If you've been paying attention to the debate around oil lately, you may have heard experts using the term "Hubbert's Peak" (or, perhaps, "Peak Oil"). If so, you probably soon figured out that it has something to do with the point at which we reach maximum production of oil, and it's downhill from there. But where did the phrase come from? What does it really mean? Caltech vice provost and professor of physics and applied physics David Goodstein gave a talk on campus a few months ago on just that issue -- and his talk (with graphics) is now available via the Caltech Newsletter.
It's a great summation of what it means to be at "peak oil," and the difficulties of figuring out what to do about the situation. WorldChangers may quibble about his too-easy dismissal of wind and solar, but he's absolutely right on the scope of the challenge.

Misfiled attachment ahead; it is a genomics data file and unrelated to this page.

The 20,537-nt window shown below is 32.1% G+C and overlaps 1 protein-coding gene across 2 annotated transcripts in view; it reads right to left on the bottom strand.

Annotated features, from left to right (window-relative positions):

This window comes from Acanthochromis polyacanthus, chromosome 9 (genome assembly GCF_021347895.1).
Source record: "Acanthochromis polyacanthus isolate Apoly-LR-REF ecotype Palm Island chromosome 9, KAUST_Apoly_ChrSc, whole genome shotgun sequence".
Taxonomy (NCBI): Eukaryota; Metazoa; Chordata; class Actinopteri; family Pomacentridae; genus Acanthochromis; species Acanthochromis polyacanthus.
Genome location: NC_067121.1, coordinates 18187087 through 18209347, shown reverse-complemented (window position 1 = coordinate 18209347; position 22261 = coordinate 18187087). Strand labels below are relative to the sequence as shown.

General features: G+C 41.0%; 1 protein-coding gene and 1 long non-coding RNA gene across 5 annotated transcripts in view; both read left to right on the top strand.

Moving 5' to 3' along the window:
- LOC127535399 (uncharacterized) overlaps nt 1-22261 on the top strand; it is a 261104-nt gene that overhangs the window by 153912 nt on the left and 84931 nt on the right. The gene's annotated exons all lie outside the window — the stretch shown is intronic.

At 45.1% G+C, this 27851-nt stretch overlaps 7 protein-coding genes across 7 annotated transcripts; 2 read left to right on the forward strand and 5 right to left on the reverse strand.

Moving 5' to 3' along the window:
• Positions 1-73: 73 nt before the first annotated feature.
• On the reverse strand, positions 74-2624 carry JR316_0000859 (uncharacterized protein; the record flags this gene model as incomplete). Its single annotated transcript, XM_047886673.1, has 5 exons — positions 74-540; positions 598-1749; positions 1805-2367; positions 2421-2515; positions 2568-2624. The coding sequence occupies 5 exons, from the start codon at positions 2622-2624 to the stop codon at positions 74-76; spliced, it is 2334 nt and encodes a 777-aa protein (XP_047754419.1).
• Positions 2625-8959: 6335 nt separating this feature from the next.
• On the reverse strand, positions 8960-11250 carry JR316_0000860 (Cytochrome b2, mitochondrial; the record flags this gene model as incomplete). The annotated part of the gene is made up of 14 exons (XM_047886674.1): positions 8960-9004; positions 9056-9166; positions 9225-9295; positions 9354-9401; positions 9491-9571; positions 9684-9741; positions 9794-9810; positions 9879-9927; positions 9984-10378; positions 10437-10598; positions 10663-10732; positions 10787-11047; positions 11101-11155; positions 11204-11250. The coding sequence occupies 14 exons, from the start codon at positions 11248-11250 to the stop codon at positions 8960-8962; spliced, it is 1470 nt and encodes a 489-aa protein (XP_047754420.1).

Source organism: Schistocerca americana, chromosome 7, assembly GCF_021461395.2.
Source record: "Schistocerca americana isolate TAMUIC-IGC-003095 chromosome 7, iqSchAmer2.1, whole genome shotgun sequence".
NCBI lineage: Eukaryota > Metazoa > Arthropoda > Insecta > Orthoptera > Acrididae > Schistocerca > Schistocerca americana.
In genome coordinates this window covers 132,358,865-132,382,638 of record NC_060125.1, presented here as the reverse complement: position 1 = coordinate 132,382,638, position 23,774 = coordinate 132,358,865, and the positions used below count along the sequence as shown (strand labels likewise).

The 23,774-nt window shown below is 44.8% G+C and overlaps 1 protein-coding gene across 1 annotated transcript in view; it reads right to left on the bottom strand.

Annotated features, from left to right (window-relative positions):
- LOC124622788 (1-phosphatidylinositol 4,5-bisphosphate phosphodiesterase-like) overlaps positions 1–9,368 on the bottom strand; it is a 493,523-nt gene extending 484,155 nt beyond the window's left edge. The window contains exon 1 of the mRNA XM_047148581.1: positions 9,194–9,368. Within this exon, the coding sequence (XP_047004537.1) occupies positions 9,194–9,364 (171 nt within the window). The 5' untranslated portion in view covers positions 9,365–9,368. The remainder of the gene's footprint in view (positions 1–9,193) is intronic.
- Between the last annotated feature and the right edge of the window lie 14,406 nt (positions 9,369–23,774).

And y'all call *me* a pessimist!
Great article, thanks for the link! I was just on the postcarbon.org site and wondered about Hubbert's Peak.....
Thankfully he brings the article full-circle to encourage leadership that can honestly discuss these energy issues with the people.